From all of us at READERKIDZ to all of you, sincere wishes for a healthy and joyous Thanksgiving and holiday season. May we see and celebrate the kindness of others. May we surprise a friend or stranger with “unjustified” kindness. May we celebrate goodness with laughter and applause.
November is American Indian Heritage Month. We begin our celebration with a look at one of the world’s most outstanding and versatile athletes – Jim Thorpe, Sac & Fox (Sauk). Thorpe’s native name is Wa-Tho-Huk, meaning Bright Path, and indeed Thorpe’s courage has blazed new paths for many.
In 1912 the king of Sweden shook Jim Thorpe’s hand at the world’s Olympic Games in Stockholm after Jim Thorpe had captured two gold medals. Some had said it was impossible for a Native American to capture any gold medals – but Jim Thorpe placed first in two of the Olympic’s toughest events, the decathlon and five-event pentathlon. King Gustav V told Thorpe, “You, sir, are the greatest athlete in the world.”
Despite a lifetime of fighting against prejudice and discrimination, Thorpe’s story shows an amazing path of courage as well as leadership, generosity and contributions to his community, country and professional sports.
In 1950 Jim Thorpe received two monumental honors: he was named “the greatest American football player” and the “greatest overall male athlete” by the Associated Press. Many acclaim Jim Thorpe as the greatest athlete of the 20th Century.
Imagine being eight years old and leaving home. Not running away, but leaving to learn to read and write.
Zitkala-Sa, little Red Bird, left the Yankton Sioux reservation in South Dakota, climbed aboard a roaring steam-engine train, and headed East to the “Land of Red Apples,” Indiana. She arrived at the boarding school for Native children where she was handed a scrub brush. Her long black hair was chopped off and her soft moccasins were exchanged for hard-soled shoes. This Red Bird did not quit; she learned to scour floors and then she entered a classroom, for the first time, and learned to read.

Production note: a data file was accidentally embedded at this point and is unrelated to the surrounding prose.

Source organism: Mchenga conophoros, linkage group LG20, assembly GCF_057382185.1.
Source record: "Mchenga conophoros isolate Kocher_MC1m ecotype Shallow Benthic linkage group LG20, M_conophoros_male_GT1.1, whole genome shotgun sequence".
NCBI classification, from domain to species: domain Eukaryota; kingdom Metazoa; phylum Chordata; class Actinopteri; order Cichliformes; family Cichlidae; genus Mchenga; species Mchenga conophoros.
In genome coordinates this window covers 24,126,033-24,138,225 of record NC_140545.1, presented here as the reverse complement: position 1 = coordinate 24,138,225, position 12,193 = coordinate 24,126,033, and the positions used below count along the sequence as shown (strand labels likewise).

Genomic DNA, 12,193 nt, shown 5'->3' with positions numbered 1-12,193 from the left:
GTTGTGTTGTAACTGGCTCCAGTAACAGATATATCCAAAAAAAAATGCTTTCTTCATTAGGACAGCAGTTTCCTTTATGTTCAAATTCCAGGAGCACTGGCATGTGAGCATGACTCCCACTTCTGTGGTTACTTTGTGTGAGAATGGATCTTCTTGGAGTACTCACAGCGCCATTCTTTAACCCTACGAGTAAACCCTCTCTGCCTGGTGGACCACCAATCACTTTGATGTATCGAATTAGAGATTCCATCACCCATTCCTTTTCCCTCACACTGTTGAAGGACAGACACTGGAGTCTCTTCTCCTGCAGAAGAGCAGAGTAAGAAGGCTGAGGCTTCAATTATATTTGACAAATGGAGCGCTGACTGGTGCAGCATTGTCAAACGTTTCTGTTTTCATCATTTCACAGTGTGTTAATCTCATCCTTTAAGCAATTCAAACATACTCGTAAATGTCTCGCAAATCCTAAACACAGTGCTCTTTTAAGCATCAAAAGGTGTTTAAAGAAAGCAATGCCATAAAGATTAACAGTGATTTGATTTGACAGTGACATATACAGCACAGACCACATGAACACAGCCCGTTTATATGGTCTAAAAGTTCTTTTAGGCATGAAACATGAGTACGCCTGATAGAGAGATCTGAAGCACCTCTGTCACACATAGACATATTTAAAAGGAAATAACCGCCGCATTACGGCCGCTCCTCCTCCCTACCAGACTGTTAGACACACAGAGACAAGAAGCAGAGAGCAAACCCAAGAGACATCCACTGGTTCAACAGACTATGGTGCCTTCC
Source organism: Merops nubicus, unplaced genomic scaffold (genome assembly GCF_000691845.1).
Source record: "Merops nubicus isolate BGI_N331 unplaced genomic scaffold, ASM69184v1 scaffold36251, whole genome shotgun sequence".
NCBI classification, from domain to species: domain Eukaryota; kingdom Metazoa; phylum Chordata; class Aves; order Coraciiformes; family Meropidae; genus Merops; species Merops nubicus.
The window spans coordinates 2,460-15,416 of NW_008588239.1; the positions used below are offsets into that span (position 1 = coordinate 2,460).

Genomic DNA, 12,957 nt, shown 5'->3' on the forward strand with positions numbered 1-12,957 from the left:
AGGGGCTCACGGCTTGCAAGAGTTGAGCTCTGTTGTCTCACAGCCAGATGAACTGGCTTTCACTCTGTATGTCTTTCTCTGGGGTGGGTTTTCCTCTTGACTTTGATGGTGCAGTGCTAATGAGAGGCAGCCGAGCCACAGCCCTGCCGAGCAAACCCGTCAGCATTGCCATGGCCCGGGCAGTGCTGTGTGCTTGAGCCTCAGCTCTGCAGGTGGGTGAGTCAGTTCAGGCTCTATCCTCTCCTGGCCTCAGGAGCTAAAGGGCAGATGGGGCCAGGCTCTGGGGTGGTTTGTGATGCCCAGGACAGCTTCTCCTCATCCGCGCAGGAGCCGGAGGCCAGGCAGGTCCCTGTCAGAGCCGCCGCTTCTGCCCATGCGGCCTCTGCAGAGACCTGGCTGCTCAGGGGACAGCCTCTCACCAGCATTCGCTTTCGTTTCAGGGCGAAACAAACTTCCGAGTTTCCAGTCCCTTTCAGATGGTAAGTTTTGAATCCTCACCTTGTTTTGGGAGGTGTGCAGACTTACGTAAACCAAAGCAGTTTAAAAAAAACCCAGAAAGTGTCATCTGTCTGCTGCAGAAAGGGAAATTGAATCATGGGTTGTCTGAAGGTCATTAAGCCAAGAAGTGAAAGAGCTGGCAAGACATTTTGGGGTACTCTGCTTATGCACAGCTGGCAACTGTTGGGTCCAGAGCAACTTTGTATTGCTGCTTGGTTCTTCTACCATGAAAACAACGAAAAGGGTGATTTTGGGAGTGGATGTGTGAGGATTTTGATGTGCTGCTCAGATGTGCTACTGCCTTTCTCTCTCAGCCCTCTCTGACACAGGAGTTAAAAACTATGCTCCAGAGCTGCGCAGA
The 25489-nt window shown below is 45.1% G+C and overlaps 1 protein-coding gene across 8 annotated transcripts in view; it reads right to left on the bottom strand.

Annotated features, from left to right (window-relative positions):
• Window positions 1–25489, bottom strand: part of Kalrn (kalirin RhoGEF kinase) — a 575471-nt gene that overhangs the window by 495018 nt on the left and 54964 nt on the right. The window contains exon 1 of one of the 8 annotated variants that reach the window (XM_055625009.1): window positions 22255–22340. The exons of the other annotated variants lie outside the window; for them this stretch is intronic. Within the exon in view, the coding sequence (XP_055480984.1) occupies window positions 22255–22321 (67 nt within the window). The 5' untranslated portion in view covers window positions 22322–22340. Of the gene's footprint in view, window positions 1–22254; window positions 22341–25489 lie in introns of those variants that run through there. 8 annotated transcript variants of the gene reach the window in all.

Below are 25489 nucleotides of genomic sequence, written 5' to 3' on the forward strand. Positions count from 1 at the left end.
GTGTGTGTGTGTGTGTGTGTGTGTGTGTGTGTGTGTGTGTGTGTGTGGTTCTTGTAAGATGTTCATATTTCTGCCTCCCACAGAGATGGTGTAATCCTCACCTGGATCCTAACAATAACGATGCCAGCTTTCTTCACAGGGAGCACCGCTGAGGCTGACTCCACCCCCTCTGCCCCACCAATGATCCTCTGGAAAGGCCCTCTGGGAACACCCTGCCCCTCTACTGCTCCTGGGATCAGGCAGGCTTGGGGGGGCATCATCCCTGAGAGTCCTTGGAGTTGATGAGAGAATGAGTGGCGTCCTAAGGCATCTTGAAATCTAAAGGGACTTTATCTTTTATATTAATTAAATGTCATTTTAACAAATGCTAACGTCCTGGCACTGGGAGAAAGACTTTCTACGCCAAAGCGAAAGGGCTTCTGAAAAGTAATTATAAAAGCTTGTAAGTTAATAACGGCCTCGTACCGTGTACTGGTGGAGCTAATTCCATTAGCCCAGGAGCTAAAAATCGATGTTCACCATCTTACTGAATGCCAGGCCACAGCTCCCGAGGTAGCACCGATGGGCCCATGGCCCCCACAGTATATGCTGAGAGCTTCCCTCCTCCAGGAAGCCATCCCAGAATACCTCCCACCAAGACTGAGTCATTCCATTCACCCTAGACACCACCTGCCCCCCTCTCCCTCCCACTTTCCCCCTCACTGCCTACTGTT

Imagine performing a violin performance while some of the audience waved a giant white banner with the word: SQUAW. Imagine giving speeches to thousands asking for the rights of your people. Imagine meeting with the president of the United States to discuss treaties. Zitkala-Sa’s story helps us imagine the fear and the choice to continue with courage.
As an adult Zitkala-Sa worked as an activist for Native American rights. She sang, spoke, and wrote to build bridges of tolerance and understanding between cultures.
This picture-book biography is exceptional, as was Zitkala-Sa. Her singing spirit and courage is shown through her own words, songs, and Capaldi’s engaging illustrations. Zitkala-Sa’s story helps us all to imagine how difficult it is to face intolerance and be a stranger in a “white world.”
Two new picture books of mine, Cowboy Up! Ride the Navajo Rodeo (photo-illustrated by Jan Sonnenmair) and The Hogan That Great-Grandfather Built (illustrated by Peterson Yazzie) celebrate Navajo culture today. Come to the rodeo and experience the skill and strength of young rodeo athletes as well as the pride of family and friends who work beside the young wrangles from daybreak to sunset. Or, in The Hogan That Great-Grandfather Built, listen as simple words show why the Navajo Hogan means place, family, and home.
Celebrate this month of Native American Heritage and read one good book about the people who have given to strangers from the first Thanksgiving onward through many decades.